What is male infertility

In couples, infertility has become a common problem. And not only women but men too suffer from infertility issues. Infertility issue in men is known as male infertility. Approximately 30 to 50% of couples are struggling with male infertility.

What is Male Infertility?

Male infertility is a health issue caused due to problems in the male reproductive system. A male faces a problem in either sperm production or sperm deposition into the female reproductive tract, lowering the chances of his female partner getting pregnant.

 Approx 13 out of 100 couples can’t get pregnant even though they’ve had frequent, unprotected sexual intercourse for a year or longer. Injuries, illness, chronic health problems, lifestyle choices and other factors may contribute to male infertility.

what causes male infertility

What Happens under Normal Conditions?

Usually, sperms are produced in the testicles that are in the scrotum, stored in a sac called the epididymis, and transported via a tube called the Vas Deferens. During ejaculation, the sperm mixes with fluid from the prostate and seminal vesicles, which form semen. This semen travels via the urethra (male urine tube) and is ejaculated out of the penis.

Male fertility depends upon your body making normal sperm and delivering them into your female partner’s vagina. These sperms travel through the female partner’s cervix into the uterus and her fallopian tubes. And when a sperm and egg meet, fertilization happens.

What Causes Male Infertility?

Making healthy mature sperm that can travel and fertilize the egg depends on several things. Problems with erection and ejaculation may mean you have infertility. And even the temperature of the scrotum may also affect fertility. Below are the leading causes of male infertility:

1. Sperm Disorder

The most common cause of male infertility is sperm disorder. It may be abnormally shaped, immature, unable to swim, or you may not have enough sperm or may not make any sperm.

Lifestyle choices play an essential role in the quality and quantity of sperm, such as smoking, drinking alcohol, and taking certain medications. It also affects sperm production, function and delivery. Medications to treat health problems like arthritis, depression, anxiety or depression, infection, cancer, etc., can lower sperm count.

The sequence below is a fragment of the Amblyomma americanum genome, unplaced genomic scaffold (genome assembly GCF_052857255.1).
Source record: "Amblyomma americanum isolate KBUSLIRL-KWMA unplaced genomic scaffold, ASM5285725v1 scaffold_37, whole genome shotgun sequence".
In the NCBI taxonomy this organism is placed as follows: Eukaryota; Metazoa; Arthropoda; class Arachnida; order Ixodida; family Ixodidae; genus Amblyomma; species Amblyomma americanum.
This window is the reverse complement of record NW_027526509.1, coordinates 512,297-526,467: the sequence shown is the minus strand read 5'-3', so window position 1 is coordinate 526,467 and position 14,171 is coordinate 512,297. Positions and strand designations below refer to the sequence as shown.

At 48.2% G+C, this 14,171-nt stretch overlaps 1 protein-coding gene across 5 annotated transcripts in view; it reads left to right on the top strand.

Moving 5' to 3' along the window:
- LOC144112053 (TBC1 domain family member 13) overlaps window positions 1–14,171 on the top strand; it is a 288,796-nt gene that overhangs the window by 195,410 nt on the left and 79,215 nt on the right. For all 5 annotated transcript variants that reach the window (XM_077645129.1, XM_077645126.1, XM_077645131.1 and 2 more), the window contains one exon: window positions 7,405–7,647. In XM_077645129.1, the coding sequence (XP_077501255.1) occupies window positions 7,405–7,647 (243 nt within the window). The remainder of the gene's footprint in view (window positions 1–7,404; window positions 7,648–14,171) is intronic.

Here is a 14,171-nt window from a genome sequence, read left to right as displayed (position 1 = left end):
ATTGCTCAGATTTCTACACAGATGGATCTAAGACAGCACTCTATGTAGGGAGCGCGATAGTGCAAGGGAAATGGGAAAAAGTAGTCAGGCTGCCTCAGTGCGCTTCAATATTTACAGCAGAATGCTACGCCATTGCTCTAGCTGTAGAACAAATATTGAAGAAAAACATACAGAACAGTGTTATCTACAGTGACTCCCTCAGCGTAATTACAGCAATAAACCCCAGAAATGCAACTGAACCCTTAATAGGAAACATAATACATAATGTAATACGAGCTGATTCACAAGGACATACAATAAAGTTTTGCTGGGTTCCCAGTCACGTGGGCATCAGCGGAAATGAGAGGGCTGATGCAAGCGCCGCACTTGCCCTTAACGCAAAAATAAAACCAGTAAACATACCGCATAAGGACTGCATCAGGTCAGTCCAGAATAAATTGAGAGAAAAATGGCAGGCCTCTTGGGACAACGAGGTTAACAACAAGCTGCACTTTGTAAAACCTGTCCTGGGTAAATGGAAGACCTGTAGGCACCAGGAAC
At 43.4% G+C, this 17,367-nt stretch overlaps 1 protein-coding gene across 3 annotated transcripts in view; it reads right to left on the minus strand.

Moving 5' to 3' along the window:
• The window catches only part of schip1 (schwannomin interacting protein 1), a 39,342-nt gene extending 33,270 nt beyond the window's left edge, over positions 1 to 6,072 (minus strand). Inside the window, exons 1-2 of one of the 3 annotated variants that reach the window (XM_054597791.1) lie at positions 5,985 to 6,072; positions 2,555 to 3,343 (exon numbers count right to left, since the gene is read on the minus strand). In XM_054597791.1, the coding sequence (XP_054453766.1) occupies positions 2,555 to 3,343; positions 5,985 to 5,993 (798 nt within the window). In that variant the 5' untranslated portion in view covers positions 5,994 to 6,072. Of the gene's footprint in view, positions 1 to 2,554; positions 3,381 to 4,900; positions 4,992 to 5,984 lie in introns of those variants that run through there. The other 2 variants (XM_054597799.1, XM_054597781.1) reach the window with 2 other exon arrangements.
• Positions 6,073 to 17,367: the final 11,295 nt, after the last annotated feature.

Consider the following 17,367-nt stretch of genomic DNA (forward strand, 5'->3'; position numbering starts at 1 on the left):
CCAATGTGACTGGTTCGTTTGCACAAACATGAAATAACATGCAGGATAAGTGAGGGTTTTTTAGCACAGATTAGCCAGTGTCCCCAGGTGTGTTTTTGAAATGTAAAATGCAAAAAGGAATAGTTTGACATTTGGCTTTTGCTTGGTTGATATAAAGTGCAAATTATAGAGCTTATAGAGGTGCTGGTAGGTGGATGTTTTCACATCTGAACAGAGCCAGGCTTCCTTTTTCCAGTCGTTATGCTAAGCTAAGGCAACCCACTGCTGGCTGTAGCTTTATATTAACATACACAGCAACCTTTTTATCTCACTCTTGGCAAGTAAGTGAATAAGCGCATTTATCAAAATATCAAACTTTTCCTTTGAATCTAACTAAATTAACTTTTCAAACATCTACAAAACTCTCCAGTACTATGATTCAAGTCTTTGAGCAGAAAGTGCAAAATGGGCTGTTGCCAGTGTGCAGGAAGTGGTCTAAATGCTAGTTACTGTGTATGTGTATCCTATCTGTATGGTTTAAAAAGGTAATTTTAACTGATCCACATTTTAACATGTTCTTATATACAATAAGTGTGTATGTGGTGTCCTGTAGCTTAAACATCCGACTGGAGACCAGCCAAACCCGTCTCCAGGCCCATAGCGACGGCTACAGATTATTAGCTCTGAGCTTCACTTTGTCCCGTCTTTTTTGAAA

There can also be other causes of low sperm numbers such as long-term sickness such as kidney failure, childhood infection such as mumps and chromosome or hormone problems such as low testosterone.

2. Structural Problem

Sometimes the tube through which sperm travels are blocked, which stops the flow of semen. This could be because of repeated infections or inflammation from a sexually transmitted disease, swelling, surgery, genetic or congenital disability.

3. Hormonal Imbalance

Hormonal imbalances such as thyroid disorder, low testosterone levels, pituitary or adrenal disorders etc., can affect sperm production and deposition. Very low hormone levels also cause poor sperm growth.

4. Environmental Factors

Exposure to harmful chemicals or radiation affects sperm count and motility when working in high temperatures.

Factors in Male Infertility

5. Other Factors

Other factors may include erectile dysfunction or premature ejaculation, liver or kidney disease, or treatment for seizure disorders, which are examples of problems that can also cause infertility.

How is Male Infertility Diagnosed?

Diagnosis of male infertility starts with reviewing a complete history and physical examination. The problem is usually with sperm production or delivery. Following are the other tests for male infertility: –

1. Semen Analysis

Semen analysis is done to know the level of sperm production and its functioning. It tells how much sperm you make, how well they move, and their shape. Two semen analysis is done on separate days. It tells about one’s ability to conceive.

If your test shows a low number of sperm or no sperm, it does not mean you are permanently infertile. It shows that there may be a problem with the growth and delivery of sperm.

2. Testicular Biopsy

Suppose semen analysis shows a meagre number of sperm or no sperm. You may be told for a testicular biopsy. In this, a small piece of tissue is removed from each testicle and studied under a microscope. This helps find the cause of infertility and can collect sperm for use in assisted reproduction, such as IVF.

3. Transrectal Ultrasound